Unlike another cultural icon, Leonardo da Vinci, who was arrested for sodomy (but not convicted), Shakespeare is not known to have had any scandalous run-ins with the law. The penalty for this behavior, a punishment of which the Bard was certainly aware, was death. And the name for it – sodomy – was a catch-all term that covered basically everything outside missionary sex within marriage for the purpose of procreation.
Detail of the “Cobbe portrait,” likely an image of Shakespeare drawn from life. (Unknown artist, c. 1610, Collection The National Trust at Hatchlands Park [UK])
“It’s certainly not impossible that he did; it’s certainly not definite that he did.” That’s the perspective of Dr. Elizabeth Dollimore, Outreach and Primary Learning Manager at the Shakespeare Birthplace Trust (SBT) in Stratford-upon-Avon, Shakespeare’s hometown. Speaking to an SBT podcaster on the likelihood of the Bard’s possible sexual dalliances with same-sex partners, Dr. Dollimore, quite sensibly, equivocated.
Another avenue for scholars investigating the question of Shakespeare's sexuality is to ask: Did he craft veiled autobiographical themes into his work? “When a poet whose name is William writes poems of anguished and unabashed sexual frankness which pun on the word ‘will’ – 13 times in [Sonnet] No 135... It is not unreasonable to conclude that he may be writing from the depths of his own experience,” proclaims Sir Stanley Wells, professor emeritus at the University of Birmingham.
In contrast, the Shakespearian scholar Sir Brian Vickers, distinguished senior fellow at the School of Advanced Study, University of London, counters Wells’s assertion. Vickers avers, “If you … say that his 126 poems are like this, then people stop reading them as poems. They read them as biographical documents, looking for imputed sexuality.”
Without knowing Shakespeare’s intimate autobiography, we may still delight in uncovering queer themes throughout his writing. Shakespeare the man may have been sexually attracted to other men, but it’s Shakespeare the author we’re really interested in. That author embedded so many arguably gay and lesbian character motivations into his works that they’re honestly impossible to ignore once you’re keyed into them.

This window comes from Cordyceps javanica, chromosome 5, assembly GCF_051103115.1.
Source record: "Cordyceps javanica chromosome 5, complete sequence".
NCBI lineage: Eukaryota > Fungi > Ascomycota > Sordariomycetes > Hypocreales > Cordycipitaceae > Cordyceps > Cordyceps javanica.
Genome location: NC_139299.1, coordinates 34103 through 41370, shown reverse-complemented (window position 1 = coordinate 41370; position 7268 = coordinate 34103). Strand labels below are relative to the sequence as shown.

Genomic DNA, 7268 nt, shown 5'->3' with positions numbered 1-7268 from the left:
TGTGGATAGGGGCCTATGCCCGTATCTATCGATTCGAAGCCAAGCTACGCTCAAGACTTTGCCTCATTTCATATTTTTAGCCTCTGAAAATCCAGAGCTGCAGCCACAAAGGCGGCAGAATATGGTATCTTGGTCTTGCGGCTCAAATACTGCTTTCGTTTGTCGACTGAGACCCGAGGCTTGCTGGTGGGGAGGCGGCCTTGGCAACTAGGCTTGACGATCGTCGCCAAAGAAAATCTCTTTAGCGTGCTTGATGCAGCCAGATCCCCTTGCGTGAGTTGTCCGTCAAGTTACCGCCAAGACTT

Watercolor painting depicting a scene from A Midsummer Night’s Dream. (William Blake, Oberon, Titania and Puck with Fairies Dancing, c.1786, Collection Tate Britain)
Whether he did this merely for the entertainment of sophisticated audiences or not, the impact of all the queer characters and situations in his work reveals a world with many facets, one well beyond the binary choices of a heteronormative universe. Artistic director of the Royal Shakespeare Company Greg Doran said in 2017 that productions of Shakespeare’s plays with gay subplots should emphasize the plays’ gay content: “Sometimes those gay characters are not played as gay, and I think in the 21st century that’s no longer acceptable.”
I would suggest that theatergoers of the Bard’s day would have found such “gay” characters suggestive, and they may also have nodded and winked at the prospect that his characters might pair off offstage in ways that would shock the gentry.
In the context of a theatrical production, such finely-calibrated rhetoric could surely have been lost – except, I’d suggest, to those whose ears resounded with joy at the insinuation of men pursuing men for loving companionship, and women (played by men) pursuing and being pursued by men. As for Shakespeare, he certainly was writing for the delight and attentiveness of his audience. Whether he consciously added a “special sauce” of homosexuality, we may never know definitively, but at least we can wonder at the ambiguity of it all.
Kevin Martin is Senior Writer for MagellanTV. He writes on a wide variety of topics, including outer space, the fine arts, and history. He has had a long career as a journalist and communications specialist with both nonprofit and for-profit organizations. He resides in Glendale, California.
Title Image: Unknown artist, Procession of Characters from Shakespeare’s Plays, c. 1840, Collection Yale Center for British Art